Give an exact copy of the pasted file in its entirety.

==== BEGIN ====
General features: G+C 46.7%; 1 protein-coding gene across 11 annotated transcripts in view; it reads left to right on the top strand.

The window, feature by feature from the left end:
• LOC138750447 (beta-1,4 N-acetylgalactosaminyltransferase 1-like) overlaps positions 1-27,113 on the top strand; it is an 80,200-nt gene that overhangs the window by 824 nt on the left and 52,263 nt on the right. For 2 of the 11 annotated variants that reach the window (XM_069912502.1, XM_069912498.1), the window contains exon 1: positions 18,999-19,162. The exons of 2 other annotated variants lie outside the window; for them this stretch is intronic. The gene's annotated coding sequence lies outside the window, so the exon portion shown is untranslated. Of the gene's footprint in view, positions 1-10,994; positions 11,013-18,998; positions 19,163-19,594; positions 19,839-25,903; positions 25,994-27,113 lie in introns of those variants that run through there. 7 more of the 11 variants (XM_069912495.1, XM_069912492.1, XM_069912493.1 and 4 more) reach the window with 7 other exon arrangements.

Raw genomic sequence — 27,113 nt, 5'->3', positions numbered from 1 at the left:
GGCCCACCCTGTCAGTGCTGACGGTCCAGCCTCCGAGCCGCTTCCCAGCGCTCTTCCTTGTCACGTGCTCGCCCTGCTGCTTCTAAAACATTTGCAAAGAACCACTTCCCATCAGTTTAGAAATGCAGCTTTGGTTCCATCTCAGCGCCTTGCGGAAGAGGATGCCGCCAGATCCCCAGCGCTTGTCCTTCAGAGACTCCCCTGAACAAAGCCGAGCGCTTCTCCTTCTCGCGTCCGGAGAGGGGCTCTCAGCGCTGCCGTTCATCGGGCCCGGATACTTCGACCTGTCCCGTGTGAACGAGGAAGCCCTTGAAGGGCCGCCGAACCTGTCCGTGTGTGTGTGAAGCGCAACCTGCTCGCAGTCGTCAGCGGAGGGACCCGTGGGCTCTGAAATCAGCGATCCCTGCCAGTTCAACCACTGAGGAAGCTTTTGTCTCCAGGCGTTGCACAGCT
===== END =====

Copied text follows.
General features: G+C 46.7%; 1 protein-coding gene across 11 annotated transcripts in view; it reads left to right on the top strand.

The window, feature by feature from the left end:
• LOC138750447 (beta-1,4 N-acetylgalactosaminyltransferase 1-like) overlaps positions 1-27,113 on the top strand; it is an 80,200-nt gene that overhangs the window by 824 nt on the left and 52,263 nt on the right. For 2 of the 11 annotated variants that reach the window (XM_069912502.1, XM_069912498.1), the window contains exon 1: positions 18,999-19,162. The exons of 2 other annotated variants lie outside the window; for them this stretch is intronic. The gene's annotated coding sequence lies outside the window, so the exon portion shown is untranslated. Of the gene's footprint in view, positions 1-10,994; positions 11,013-18,998; positions 19,163-19,594; positions 19,839-25,903; positions 25,994-27,113 lie in introns of those variants that run through there. 7 more of the 11 variants (XM_069912495.1, XM_069912492.1, XM_069912493.1 and 4 more) reach the window with 7 other exon arrangements.

Raw genomic sequence — 27,113 nt, 5'->3', positions numbered from 1 at the left:
GGCCCACCCTGTCAGTGCTGACGGTCCAGCCTCCGAGCCGCTTCCCAGCGCTCTTCCTTGTCACGTGCTCGCCCTGCTGCTTCTAAAACATTTGCAAAGAACCACTTCCCATCAGTTTAGAAATGCAGCTTTGGTTCCATCTCAGCGCCTTGCGGAAGAGGATGCCGCCAGATCCCCAGCGCTTGTCCTTCAGAGACTCCCCTGAACAAAGCCGAGCGCTTCTCCTTCTCGCGTCCGGAGAGGGGCTCTCAGCGCTGCCGTTCATCGGGCCCGGATACTTCGACCTGTCCCGTGTGAACGAGGAAGCCCTTGAAGGGCCGCCGAACCTGTCCGTGTGTGTGTGAAGCGCAACCTGCTCGCAGTCGTCAGCGGAGGGACCCGTGGGCTCTGAAATCAGCGATCCCTGCCAGTTCAACCACTGAGGAAGCTTTTGTCTCCAGGCGTTGCACAGCT